Helmut Newton also talks about how letting your photos sit and “marinate” for a long time are especially interesting in fashion photography — as it can show a change in the times:
“I think that the older a fashion photograph is, the more interesting it gets. And there is another thing that I think is important. You tend to go in close. Well I pull back. Back, back, back. Because I found that what worried me when I took the picture, some car going by, some persons, something in the background that shouldn’t be there, has become fascinating years later, because it’s part of the time captured. So I started going back.”
Often we romanticize older photos— because things looked so much “more interesting” back then. However to the photographers shooting in the 1920s and the past didn’t find top-hats, people reading newspapers and the such as “interesting.” These photos have only become more interesting as time has gone on, because photos from the past are always more nostalgic and retro.
Know that the photos you shoot today are going to be a lot more interesting as time goes on. The photos you shoot today of people on their iPhones — 50 years from now people are going to find your photos strange and “retro.” In 100 years, the backgrounds in your photographs and the cars in your photos are going to be interesting to the viewer.
Personally, I try to backup my photos as faithfully as I can — and keep my archives organized. However at the same time, I try not to hoard all of my photographs, because honestly, I rarely (if ever) look back at any archives older than 4 years ago.
However what I do is look back at photos from 1–2 years ago, and try to re-evaluate them. At the end of every year, I also try to go back through my Lightroom catalog of the year, and try to dig out “hidden gems” I might have not seen.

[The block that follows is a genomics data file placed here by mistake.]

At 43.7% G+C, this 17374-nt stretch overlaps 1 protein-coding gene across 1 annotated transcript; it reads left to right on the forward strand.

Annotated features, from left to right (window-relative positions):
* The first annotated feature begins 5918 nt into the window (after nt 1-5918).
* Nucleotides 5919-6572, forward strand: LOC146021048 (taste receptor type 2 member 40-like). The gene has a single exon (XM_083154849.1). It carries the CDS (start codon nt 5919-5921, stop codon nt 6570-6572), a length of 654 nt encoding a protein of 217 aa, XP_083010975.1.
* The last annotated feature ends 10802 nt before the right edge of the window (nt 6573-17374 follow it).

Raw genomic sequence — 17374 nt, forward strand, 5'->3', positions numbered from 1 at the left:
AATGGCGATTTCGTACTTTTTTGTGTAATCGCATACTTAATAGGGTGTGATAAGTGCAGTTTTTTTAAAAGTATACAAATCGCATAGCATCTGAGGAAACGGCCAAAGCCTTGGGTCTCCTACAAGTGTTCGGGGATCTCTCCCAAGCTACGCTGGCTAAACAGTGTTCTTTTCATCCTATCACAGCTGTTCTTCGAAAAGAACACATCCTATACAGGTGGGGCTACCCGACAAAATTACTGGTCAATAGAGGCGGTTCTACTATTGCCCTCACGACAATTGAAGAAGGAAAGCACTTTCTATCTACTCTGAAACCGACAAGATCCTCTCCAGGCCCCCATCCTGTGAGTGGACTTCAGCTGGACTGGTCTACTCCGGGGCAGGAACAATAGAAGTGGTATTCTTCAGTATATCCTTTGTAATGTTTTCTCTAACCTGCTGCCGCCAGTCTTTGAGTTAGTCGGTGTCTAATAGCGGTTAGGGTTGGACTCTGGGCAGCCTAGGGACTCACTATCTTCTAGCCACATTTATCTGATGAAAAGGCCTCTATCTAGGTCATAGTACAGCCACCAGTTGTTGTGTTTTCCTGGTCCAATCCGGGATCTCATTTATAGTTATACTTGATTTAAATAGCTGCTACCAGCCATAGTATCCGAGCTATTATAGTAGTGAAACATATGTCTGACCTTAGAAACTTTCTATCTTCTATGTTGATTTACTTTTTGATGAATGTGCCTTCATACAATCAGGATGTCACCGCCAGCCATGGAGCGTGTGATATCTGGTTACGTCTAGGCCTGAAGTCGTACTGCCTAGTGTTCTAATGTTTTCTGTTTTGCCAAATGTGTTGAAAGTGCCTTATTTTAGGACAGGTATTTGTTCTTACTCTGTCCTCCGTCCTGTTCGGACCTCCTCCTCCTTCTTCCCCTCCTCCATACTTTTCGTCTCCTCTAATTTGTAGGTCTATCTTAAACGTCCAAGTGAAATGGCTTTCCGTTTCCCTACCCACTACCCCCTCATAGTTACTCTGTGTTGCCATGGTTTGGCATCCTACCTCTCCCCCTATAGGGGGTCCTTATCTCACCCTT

In today’s age, archiving your digital work is a nightmare. What I try to do is just export my favorite images and “maybe” photos to folders on my hard drive as JPEG images, and also back them up on Dropbox, Flickr, and the cloud. And ultimately my favorite photos, I print them out (because who knows how accessible our hard drives and cloud storage systems will be in the future?)
As for you, figure out a system that works for you. I do find it fun to go back to my archives and look at older images. But some people find it as holding them back — because they live in the past.
Do what works for you.
5. Shoot for yourself
Ultimately, you want to shoot for yourself. The more you shoot for yourself, the more authentic your photos are going to be, the more happiness your photography will bring you, and the more creative you will be.
Helmut Newton tells a story of when he first got admitted into the hospital, and started to shoot more personal photos — photos that were truly for himself:
“In the hospital, for the first time, I took pictures for myself. During my convalescence I acquired a small electronic, automatic camera. I took pictures of everything: the visitors, the nurses, the doctors. Perhaps it was to distract me from my illness. Never before had I taken pictures for myself. Marvelous trips had been taken, sublime models had been met, but nothing was left, not the smallest photograph as a record of it all. When, after 10 days of reserved diagnosis, the doctor told me that I would live but I would have to be prudent, I promised myself to take all the pictures that I felt like taking.”
Helmut Newton spent most of his career taking photos for others— for his clients, fashion magazines, and commercial outlets. Once he started to shoot for himself, he got a “second wind” in his work — and only focused on shooting what truly interested him (nudes):
“The year after my coronary, I gave up fashion and did nudes, nothing but nudes. But very quickly this became even more boring than clothes. I came back to fashion with enthusiasm, having nevertheless acquired new experience with the nude. For myself, then, I began to make what I call erotic portraits. They are nudes or semi-nudes, always in black and white.”